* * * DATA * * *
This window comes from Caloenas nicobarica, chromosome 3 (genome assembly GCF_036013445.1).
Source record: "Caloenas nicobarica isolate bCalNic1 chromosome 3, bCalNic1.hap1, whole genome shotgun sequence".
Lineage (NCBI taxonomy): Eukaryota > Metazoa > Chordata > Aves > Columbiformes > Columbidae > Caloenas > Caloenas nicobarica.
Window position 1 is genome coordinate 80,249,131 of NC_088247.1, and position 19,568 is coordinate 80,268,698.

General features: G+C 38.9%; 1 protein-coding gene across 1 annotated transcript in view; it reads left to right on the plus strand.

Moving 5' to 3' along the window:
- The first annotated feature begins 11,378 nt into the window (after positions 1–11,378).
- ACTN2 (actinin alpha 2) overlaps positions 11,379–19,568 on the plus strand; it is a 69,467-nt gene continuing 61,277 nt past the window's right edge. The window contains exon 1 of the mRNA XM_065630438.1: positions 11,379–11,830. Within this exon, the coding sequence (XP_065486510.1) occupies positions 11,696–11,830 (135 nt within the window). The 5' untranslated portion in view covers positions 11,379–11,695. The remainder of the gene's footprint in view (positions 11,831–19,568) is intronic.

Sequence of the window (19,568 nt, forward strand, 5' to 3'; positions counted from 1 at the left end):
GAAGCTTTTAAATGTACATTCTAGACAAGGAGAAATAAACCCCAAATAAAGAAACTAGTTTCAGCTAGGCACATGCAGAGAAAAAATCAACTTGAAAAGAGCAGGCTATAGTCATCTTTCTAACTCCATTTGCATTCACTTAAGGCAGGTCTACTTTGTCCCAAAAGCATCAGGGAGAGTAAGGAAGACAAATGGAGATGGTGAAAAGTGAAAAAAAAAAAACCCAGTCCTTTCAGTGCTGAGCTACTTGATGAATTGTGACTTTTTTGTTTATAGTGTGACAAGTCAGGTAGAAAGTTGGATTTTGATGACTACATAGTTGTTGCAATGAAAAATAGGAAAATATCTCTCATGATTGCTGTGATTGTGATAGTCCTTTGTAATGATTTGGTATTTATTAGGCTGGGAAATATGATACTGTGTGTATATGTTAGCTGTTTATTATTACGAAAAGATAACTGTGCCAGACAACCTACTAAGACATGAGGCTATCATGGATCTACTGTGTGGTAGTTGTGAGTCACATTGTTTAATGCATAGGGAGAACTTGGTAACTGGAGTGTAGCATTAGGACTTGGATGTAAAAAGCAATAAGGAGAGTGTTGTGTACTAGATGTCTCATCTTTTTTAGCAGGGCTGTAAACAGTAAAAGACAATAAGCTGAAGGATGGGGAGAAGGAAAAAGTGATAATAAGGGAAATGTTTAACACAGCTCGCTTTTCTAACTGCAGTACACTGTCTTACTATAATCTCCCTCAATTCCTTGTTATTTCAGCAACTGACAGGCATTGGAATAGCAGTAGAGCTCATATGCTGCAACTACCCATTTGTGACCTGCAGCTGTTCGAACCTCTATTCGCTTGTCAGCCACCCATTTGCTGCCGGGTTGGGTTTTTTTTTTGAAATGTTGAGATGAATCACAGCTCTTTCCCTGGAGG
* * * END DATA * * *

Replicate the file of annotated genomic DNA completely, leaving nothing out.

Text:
This window comes from Caloenas nicobarica, chromosome 3 (genome assembly GCF_036013445.1).
Source record: "Caloenas nicobarica isolate bCalNic1 chromosome 3, bCalNic1.hap1, whole genome shotgun sequence".
Lineage (NCBI taxonomy): Eukaryota > Metazoa > Chordata > Aves > Columbiformes > Columbidae > Caloenas > Caloenas nicobarica.
Window position 1 is genome coordinate 80,249,131 of NC_088247.1, and position 19,568 is coordinate 80,268,698.

General features: G+C 38.9%; 1 protein-coding gene across 1 annotated transcript in view; it reads left to right on the plus strand.

Moving 5' to 3' along the window:
- The first annotated feature begins 11,378 nt into the window (after positions 1–11,378).
- ACTN2 (actinin alpha 2) overlaps positions 11,379–19,568 on the plus strand; it is a 69,467-nt gene continuing 61,277 nt past the window's right edge. The window contains exon 1 of the mRNA XM_065630438.1: positions 11,379–11,830. Within this exon, the coding sequence (XP_065486510.1) occupies positions 11,696–11,830 (135 nt within the window). The 5' untranslated portion in view covers positions 11,379–11,695. The remainder of the gene's footprint in view (positions 11,831–19,568) is intronic.

Sequence of the window (19,568 nt, forward strand, 5' to 3'; positions counted from 1 at the left end):
GAAGCTTTTAAATGTACATTCTAGACAAGGAGAAATAAACCCCAAATAAAGAAACTAGTTTCAGCTAGGCACATGCAGAGAAAAAATCAACTTGAAAAGAGCAGGCTATAGTCATCTTTCTAACTCCATTTGCATTCACTTAAGGCAGGTCTACTTTGTCCCAAAAGCATCAGGGAGAGTAAGGAAGACAAATGGAGATGGTGAAAAGTGAAAAAAAAAAAACCCAGTCCTTTCAGTGCTGAGCTACTTGATGAATTGTGACTTTTTTGTTTATAGTGTGACAAGTCAGGTAGAAAGTTGGATTTTGATGACTACATAGTTGTTGCAATGAAAAATAGGAAAATATCTCTCATGATTGCTGTGATTGTGATAGTCCTTTGTAATGATTTGGTATTTATTAGGCTGGGAAATATGATACTGTGTGTATATGTTAGCTGTTTATTATTACGAAAAGATAACTGTGCCAGACAACCTACTAAGACATGAGGCTATCATGGATCTACTGTGTGGTAGTTGTGAGTCACATTGTTTAATGCATAGGGAGAACTTGGTAACTGGAGTGTAGCATTAGGACTTGGATGTAAAAAGCAATAAGGAGAGTGTTGTGTACTAGATGTCTCATCTTTTTTAGCAGGGCTGTAAACAGTAAAAGACAATAAGCTGAAGGATGGGGAGAAGGAAAAAGTGATAATAAGGGAAATGTTTAACACAGCTCGCTTTTCTAACTGCAGTACACTGTCTTACTATAATCTCCCTCAATTCCTTGTTATTTCAGCAACTGACAGGCATTGGAATAGCAGTAGAGCTCATATGCTGCAACTACCCATTTGTGACCTGCAGCTGTTCGAACCTCTATTCGCTTGTCAGCCACCCATTTGCTGCCGGGTTGGGTTTTTTTTTTGAAATGTTGAGATGAATCACAGCTCTTTCCCTGGAGG